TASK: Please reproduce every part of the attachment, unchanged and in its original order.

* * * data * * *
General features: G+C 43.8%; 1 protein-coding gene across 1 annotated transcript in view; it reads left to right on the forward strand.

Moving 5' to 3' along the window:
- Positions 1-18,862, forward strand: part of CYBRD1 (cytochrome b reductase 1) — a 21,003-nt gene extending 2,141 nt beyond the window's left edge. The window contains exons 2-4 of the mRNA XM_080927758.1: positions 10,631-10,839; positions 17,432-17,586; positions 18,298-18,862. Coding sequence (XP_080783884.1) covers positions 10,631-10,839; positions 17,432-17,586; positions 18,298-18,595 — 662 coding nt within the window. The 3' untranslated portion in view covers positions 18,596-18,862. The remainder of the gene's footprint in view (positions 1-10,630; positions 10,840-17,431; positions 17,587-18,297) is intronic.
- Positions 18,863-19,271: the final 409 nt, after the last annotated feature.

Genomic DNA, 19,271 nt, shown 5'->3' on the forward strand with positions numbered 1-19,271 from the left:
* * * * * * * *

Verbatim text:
General features: G+C 43.8%; 1 protein-coding gene across 1 annotated transcript in view; it reads left to right on the forward strand.

Moving 5' to 3' along the window:
- Positions 1-18,862, forward strand: part of CYBRD1 (cytochrome b reductase 1) — a 21,003-nt gene extending 2,141 nt beyond the window's left edge. The window contains exons 2-4 of the mRNA XM_080927758.1: positions 10,631-10,839; positions 17,432-17,586; positions 18,298-18,862. Coding sequence (XP_080783884.1) covers positions 10,631-10,839; positions 17,432-17,586; positions 18,298-18,595 — 662 coding nt within the window. The 3' untranslated portion in view covers positions 18,596-18,862. The remainder of the gene's footprint in view (positions 1-10,630; positions 10,840-17,431; positions 17,587-18,297) is intronic.
- Positions 18,863-19,271: the final 409 nt, after the last annotated feature.

Genomic DNA, 19,271 nt, shown 5'->3' on the forward strand with positions numbered 1-19,271 from the left: